Other Matters: October

Any day now could be the last good one of the year for cycling, so I said goodbye to work and took advantage of a late October afternoon so perfect that to have left it out there by itself would have been a shame. Deciding not to pit the road bike against heavy, skitterish Friday traffic, I left it in the shed and headed the mountain bike toward the system of canals that criss-crosses this agricultural valley. I dropped onto the path along a canal a block from my house and entered instant peace and quiet, except for the dogs that charge with intent to kill the moment they sense a cyclist.
Is there an animal psychologist out there who can tell us what it is about bicycles that drives dogs temporarily insane? Fortunately, there’s a leash law that keeps dogs mostly behind fences in town. In the country, you can usually get up a head of steam and outrun a farm dog, but a couple of weeks ago, a big black brute roared out of a yard and was gaining on me. When he came alongside and started nipping, I yelled as loud as I could (that’s loud), “Go home.” To my relief–and from the expression on his face, to his astonishment–he went home.
Nothing like that happened today. The only annoyances were piles of mud dredged out of the canals by ditch riders cleaning up after a summer of irrigation, and the extra shirt I threw on under my jersey. The air seemed cool when I started, but the temperature quickly rose on the steep hills. Russet and red leaves along parts of the path crackled under my tires. A crow circled along in the clear sky above me for a few hundred yards, reprimanding me for some offense. Two horses looked up as I passed their pasture. Apple harvest was over in most of the orchards. One pear farmer apparently decided that his crop wouldn’t bring him enough to make picking worthwhile. The pears lay beneath his trees where he let them fall, in the first stages of returning into the earth.
On a stretch up near the valley rim, a squirrel darted across the path fifty feet ahead. To my right, I saw a bigger creature move along the edge of an expansive lawn. The man paused to pump his air gun, then stalked the squirrel. He stopped, took aim, got off a shot, shook his head, and resumed gliding slowly along the edge of his property. Not wanting to distract him, I stopped and watched for ten minutes as he pursued his quarry with no less concentration than a sahib on safari. He took two more shots, but it was clear that the varmint had escaped. As he turned around, I said, “Hold your fire.”
“Oh,” he said, “I didn’t see you.”
“I know. I didn’t want to startle you and be your next victim.”
He felt like talking. He said he couldn’t keep flowers and couldn’t grow vegetables. The squirrels dig them up and eat them. They undermined a stone walkway he built. It was sinking, he said. He pointed to two pieces of equipment, a loader and a hay rake. One of his sons was storing them there, but he told him he’d have to move them, so the son found a buyer who gave him fifty dollars for the loader and a hundred for the rake, but the buyer hasn’t come for them.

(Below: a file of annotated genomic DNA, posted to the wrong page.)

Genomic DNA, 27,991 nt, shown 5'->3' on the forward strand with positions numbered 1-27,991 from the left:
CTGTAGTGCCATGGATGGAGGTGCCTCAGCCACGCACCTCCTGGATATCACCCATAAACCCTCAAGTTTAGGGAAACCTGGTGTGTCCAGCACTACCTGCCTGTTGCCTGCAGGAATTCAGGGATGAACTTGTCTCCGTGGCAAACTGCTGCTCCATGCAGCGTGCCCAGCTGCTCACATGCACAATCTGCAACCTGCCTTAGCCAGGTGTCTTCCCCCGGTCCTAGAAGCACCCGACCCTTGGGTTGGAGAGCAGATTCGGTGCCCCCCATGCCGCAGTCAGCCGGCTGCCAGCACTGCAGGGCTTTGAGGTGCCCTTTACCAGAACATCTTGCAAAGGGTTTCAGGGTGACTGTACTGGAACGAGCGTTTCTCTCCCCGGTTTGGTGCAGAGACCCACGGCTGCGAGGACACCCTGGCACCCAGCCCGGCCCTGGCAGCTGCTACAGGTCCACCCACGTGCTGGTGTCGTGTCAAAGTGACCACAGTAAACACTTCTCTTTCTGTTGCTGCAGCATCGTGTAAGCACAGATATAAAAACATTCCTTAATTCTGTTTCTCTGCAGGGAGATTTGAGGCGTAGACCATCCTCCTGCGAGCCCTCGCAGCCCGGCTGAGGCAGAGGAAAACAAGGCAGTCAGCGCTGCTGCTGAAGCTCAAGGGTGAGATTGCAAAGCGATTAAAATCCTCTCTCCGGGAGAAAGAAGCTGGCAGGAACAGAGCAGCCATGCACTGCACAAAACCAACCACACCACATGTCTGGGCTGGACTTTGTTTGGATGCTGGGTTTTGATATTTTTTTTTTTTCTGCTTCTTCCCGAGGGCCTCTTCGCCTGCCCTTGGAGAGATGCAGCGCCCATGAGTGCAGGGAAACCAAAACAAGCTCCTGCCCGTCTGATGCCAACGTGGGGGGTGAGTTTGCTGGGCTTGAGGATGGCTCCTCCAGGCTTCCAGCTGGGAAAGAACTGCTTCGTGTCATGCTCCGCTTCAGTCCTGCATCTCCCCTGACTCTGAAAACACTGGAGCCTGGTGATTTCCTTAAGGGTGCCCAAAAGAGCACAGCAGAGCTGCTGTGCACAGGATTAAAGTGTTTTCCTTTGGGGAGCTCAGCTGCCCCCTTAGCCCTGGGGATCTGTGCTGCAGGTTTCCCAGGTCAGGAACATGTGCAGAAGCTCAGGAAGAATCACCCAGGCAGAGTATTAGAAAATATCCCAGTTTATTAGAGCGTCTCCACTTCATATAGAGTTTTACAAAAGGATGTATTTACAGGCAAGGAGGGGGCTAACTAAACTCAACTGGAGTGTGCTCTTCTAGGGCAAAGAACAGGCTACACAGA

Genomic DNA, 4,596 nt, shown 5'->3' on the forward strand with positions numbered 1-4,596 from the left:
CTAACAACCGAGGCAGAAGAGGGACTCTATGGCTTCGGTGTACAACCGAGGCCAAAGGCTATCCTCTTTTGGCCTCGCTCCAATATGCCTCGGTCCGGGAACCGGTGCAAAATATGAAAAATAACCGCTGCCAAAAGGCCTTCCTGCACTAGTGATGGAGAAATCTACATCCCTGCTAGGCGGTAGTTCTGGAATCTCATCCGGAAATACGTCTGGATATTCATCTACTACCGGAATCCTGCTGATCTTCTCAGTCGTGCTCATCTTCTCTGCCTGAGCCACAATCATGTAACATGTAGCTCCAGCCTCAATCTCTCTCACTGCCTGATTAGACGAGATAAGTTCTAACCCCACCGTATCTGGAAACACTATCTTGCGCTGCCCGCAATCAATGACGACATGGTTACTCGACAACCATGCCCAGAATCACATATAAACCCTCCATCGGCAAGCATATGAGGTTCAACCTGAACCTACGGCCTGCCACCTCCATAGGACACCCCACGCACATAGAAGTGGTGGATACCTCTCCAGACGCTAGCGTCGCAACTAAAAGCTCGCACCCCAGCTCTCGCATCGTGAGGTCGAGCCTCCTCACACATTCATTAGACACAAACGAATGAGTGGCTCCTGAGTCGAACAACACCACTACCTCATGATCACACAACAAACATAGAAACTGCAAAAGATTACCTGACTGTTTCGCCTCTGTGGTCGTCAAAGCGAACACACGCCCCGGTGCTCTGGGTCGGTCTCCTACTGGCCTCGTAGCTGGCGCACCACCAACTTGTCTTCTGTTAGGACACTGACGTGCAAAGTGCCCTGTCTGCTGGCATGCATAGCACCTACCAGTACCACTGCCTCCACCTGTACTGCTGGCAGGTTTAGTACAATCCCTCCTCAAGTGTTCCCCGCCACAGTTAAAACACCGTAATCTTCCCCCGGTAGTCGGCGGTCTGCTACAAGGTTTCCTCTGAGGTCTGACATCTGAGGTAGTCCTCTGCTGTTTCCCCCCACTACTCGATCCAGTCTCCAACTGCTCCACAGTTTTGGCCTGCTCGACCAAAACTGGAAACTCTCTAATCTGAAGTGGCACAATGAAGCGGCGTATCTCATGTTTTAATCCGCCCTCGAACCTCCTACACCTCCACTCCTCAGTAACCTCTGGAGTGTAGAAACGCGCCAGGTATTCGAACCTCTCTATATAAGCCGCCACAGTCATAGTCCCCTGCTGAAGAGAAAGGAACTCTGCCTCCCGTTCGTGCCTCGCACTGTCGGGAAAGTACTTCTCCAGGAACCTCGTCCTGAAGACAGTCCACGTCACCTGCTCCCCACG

“You see that shed,” he said. “I put that there years ago to store my tools while I built the house. I intended to tear it down when the house was done, but now it’s full of my grandson’s stuff. I told him he’d have to get it out of there next year. I want this area clear so I can plant it in lawn. That camper my son put there has got to go.” His gaze swept over his property. “I’ve got a lot of lawn, two acres of it. That area there, I cleared,” he said, pointing to a space ten by twenty feet bordered with creosoted timbers. “My other son had this old Mustang. It sat there for a long time, then some fella from Australia came along and paid him ten thousand dollars for it. Shipped it back to Australia with three or four other Mustangs. I guess they like old Mustangs down there.
“I’ve had this place since 1941. Retired from the mill fifteen years ago. Raised three kids here. After we had the first one, a daughter, the doctor told my wife she couldn’t have any more children. Seven years later, we had a son. He was fine. She was fine. Shows you what doctors know. Fourteen years after that, we had another son. What happiness. She was fifteen when we met, I was seventeen. Got married when she was twenty and I was twenty-two. I love it out here. It’s quiet. Away from the road. I’ve got a long driveway. Got that ditch running by. Nearest neighbor is clear over there, but his property runs right up against mine. We get along.”
He gestured at the orchard across the canal. “The old man who owned that had property ran clear into town, down by the freeway where the mall is. He used to stop by here when he was in his eighties, and I’d say, ‘I’m going in and get you a coke,’ and we’d just sit here by the canal and talk, for hours sometimes. He’s gone now.”
I extended my hand. We exchanged names. “I ride by here now and then,” I said. “We’ll talk again.”
“We sure will,” he said. “You take care.”
I rode home feeling good. The dogs seemed friendlier.

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Comments

  1. Gene Lees says

    In one of Steinbeck’s short-story collections, possibly The Long Valley, there is an exquisite piece called either Morning or Breakfast. It’s about having breakfast with some guys around a campfire. Among its lovelier phrases are “as lonely as a lightbulb burning in daylight” and “coffee smelling better than it would ever taste.” Your piece is in a class with that jeweled bit or writing.